State Traffic Circle Discussion Could Be First Step for Fixing Love Lane Intersection

Pictured Above: Looking west from the Love Lane Curve in Mattituck

The “Big Curve” in Mattituck has long been the subject of concern within the community, even more so in recent years as the North Fork’s main corridors have been likened to a “traffic festival.”

A recent traffic study of the Love Lane area conducted for Southold Town by AKRF Consultants made several recommendations for calming traffic in this area, including the installation of a traffic circle on the big curve, which is at the intersection of the Main Road, Love Lane and Old Sound Avenue.

The traffic study area includes a hodgepodge of local, state and county roads, making coordination between numerous agencies essential, said consultant Matt Carmody of AKRF at an April 13 public forum on the study.

While the study includes many recommendations for slowing traffic and providing better access for pedestrians, including adding medians, curbs and sidewalks, the traffic circle could prove the most difficult to implement, but also the most crucial element of the plan.

Members of the Southold Town Board agreed at their April 20 work session to reach out to the New York State Department of Transportation for guidance on the traffic circle, since it would have to be installed on a state road.

“We need to get the design buy-in from the DOT,” said Town Engineer Michael Collins at the April 20 work session. “We need to make sure they’re comfortable with a 100-foot-diameter circle. They usually want 120, which will eat into private property and be more disruptive”

“There is precedent for smaller diameter circles. That will work from a design standpoint,” He added. 

He added that, if the DOT gives the go-ahead, “that would be the last step to have a shovel-ready project. All we need is financing, and if it could fit in with the [federal] infrastructure bill, that would be perfect.”

“It seemed everybody gravitated toward the circle,” at the community meeting, said Councilwoman Jill Doherty. “There are details to work out, crosswalks, but the [Mattituck-Laurel] Civic Association is on board to help the town with design, grants, etc.”

Last green corner, Mattituck
At the corner of New Suffolk Avenue and the Main Road, looking east toward the big curve.

Other features of the traffic study include potentially eliminating left turns from New Suffolk Avenue, long a bottleneck with poor visibility just to the west of the big curve, and instead directing traffic from New Suffolk Avenue east toward the traffic circle, where drivers who would have otherwise turned left can make a complete loop and continue heading west.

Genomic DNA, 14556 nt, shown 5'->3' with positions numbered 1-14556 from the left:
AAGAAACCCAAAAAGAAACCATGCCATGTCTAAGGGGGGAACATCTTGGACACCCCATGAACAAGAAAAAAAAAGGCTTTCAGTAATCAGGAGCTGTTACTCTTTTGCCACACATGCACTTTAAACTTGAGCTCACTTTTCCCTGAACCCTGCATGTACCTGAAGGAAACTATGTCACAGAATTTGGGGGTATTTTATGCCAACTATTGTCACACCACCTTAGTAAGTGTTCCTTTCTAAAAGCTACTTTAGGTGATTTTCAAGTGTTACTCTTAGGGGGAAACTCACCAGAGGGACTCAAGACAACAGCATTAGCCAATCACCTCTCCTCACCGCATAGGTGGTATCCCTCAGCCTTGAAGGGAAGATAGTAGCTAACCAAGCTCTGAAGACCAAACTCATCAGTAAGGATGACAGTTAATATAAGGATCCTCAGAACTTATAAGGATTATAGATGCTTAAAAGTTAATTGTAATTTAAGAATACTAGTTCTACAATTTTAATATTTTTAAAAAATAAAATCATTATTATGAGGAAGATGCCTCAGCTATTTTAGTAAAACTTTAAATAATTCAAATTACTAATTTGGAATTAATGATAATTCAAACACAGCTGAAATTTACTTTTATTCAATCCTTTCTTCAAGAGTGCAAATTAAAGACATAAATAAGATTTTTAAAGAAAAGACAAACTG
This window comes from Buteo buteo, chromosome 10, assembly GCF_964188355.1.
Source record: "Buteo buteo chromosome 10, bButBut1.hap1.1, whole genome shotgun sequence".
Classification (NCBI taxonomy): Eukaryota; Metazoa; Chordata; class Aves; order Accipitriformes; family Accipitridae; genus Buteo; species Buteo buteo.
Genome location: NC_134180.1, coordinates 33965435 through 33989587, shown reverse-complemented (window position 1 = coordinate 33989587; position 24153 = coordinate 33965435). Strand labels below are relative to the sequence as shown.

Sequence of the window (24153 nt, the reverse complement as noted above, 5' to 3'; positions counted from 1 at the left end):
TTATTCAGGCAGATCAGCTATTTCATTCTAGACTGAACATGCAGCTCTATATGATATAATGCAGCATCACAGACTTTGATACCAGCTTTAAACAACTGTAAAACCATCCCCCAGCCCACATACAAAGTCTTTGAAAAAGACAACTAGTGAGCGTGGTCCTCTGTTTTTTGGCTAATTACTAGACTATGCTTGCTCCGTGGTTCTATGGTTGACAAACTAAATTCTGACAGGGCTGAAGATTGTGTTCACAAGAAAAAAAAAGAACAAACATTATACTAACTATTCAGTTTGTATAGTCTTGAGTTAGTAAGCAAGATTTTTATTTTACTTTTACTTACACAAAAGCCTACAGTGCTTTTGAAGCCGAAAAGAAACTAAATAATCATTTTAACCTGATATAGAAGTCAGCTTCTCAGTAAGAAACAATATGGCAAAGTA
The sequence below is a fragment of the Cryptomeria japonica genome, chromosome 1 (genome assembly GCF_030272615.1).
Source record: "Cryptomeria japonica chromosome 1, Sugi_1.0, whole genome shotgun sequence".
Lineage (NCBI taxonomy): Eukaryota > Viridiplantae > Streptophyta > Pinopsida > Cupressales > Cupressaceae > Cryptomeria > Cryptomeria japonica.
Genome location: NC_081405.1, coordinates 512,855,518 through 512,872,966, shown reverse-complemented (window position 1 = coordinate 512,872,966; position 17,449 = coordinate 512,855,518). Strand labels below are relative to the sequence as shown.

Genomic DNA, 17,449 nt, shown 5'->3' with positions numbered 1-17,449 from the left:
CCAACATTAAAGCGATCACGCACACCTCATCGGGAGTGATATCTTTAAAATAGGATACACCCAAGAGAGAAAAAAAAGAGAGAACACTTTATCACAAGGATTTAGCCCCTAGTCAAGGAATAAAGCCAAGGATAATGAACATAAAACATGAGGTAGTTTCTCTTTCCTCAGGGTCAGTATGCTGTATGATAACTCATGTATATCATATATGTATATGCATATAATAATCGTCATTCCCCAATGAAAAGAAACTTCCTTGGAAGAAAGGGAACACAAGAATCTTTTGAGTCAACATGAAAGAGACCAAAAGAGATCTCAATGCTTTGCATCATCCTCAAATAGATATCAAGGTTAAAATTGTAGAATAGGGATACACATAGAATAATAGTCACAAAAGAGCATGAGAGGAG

The left turn from New Suffolk Avenue also currently turns directly into a heavily used crosswalk that already suffers from lack of visibilty due to the big curve.

Mr. Carmody recommended creating “pedestrian refuge islands” midway through crosswalks in the area, to give pedestrians a safe place to wait out oncoming traffic.

The study also recommends replacing long-outdated yield signs with stop signs at the intersections between the Main Road and Bay Avenue, Legion Avenue and Pacific Street.

Throughout the area, there are currently areas with no sidewalks, particularly on the inside of the big curve.

“Wherever there are missing sidewalks in a hamlet, they should be installed,” said Mr. Carmody. “They are a basic need for the ADA and they are safer.” 

He added that concrete curbs help with erosion and stormwater management, and help to slow traffic.

“When drivers are going through a suburban or rural area, concrete curbs narrow the street width to the field of vision,” he said. “With skewed intersections, having a curb extension to use up the wide no-man’s-land in intersections helps to drive traffic into the proper lane. It makes the pedestrian crossing area shorter and it slows down traffic.”

In response many questions from the public about the time frame of the project Mr. Carmody cautioned that the traffic circle could take quite a bit of time.

“If appropriate funding was found, it could be two to three years for construction, but it could be five years,” he said. “The other things could be sooner.”

— BHY

Beth Young

Beth Young has been covering the East End since the 1990s. In her spare time, she runs around the block, tinkers with bicycles, tries not to drown in the Peconic Bay and hopes to grow the perfect tomato. You can send her a message at editor@eastendbeacon.com

Leave a Reply

Your email address will not be published.

Please prove you're human: